TRACK MARKS 2020: “Stain” by Soccer Mommy

Track Marks is a recurring feature that invites writers to briefly discuss a song that is meaningful to them in any way. Though they can appear on the site at any time, we always run a bunch of them in December and/or January and/or February, looking back at the year in music.

It’s barely even a riff. Just four notes, two of them repeated—dun-dun da-doom. And with those quick plucks of her guitar strings, Sophie Allison suddenly drains her typically whimsical songwriting of all color and hope. The penultimate track on Color Theory, Allison’s second album as Soccer Mommy, “stain” is a stark departure; there are no gentle choruses or hummable bridges. But there isn’t angst or despair either; though she’s examining the dying embers of a failed relationship, Allison is too lucid to lapse into self-pity. Instead, the primary sensation of “stain” is absence. It feels like a void, like a sonic representation of the lack of connection. No wonder it hit me so hard in 2020.

Still, for its opening minute, it can fool you; catch it askance, and you’re liable to misinterpret the repetitive guitar and the sighing vocals as the setup for a sweet and vivid love song. After all, while Allison’s music packs a punch, it can also be soothing. (In my favorite track off her prior record, she softly marries the intimate with the interstellar: “I’m just a victim of changing planets / My Scorpio rising and my parents.”) And in the initial moments of “stain”, her metaphors hint at the possibility of true romance, as a former lover insists that they were “pulled off the refrigerator and magnetized at heart”. But then: dun-dun da-doom. The riff that isn’t a riff arrives, and from there, the song becomes an autopsy, a quietly volcanic reconstruction of a moribund partnership. Allison’s lyrics are characteristically evocative—her ex’s words were “like chloroform”, and they’ve befouled her “like the sheets at my parents’ house”—but what’s truly disturbing about the song is that there’s no escape from it. That riff just keeps repeating, like an eerily melodic terminator; it never subsides, but it also never builds to anything, because that would imply progress. Yet there’s no catharsis here, no sense of long-sought closure or even righteous anger. And after three unrelenting minutes, Allison doesn’t fade out the track so much as extinguish it, comparing herself to a burden-out match.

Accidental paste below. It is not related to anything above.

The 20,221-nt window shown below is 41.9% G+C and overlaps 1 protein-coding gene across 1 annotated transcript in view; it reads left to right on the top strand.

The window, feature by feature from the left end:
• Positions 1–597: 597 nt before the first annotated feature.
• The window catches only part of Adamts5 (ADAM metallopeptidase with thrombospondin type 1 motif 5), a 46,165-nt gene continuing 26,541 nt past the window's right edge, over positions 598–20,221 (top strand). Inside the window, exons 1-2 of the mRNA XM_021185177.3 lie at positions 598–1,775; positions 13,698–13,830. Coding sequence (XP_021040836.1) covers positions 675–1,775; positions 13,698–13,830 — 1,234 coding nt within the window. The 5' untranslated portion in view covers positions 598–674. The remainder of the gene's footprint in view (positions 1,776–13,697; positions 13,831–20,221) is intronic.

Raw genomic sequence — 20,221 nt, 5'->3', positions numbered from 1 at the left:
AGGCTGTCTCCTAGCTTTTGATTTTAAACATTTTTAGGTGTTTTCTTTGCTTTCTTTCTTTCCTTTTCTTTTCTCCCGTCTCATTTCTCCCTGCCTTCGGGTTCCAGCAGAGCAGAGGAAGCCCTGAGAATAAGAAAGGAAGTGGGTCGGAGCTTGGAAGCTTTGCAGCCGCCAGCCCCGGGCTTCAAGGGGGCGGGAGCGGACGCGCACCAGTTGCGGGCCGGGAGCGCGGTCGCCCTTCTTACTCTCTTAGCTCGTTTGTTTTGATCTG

Just before delivering that beautifully terrible image, Allison recognizes that this ugly union has inflicted permanent damage: “I’m always stained, and it’s never coming out.” She sounds ruefully self-aware but not despondent, and I’m weirdly jealous of her composure. Perhaps she’s used her music as an exorcism of sorts, virtually transferring her pain to the listener. And so, while “stain” is magnificent, it should probably come with a warning attached. Once this song scratches its way into your soul, it’s never coming out.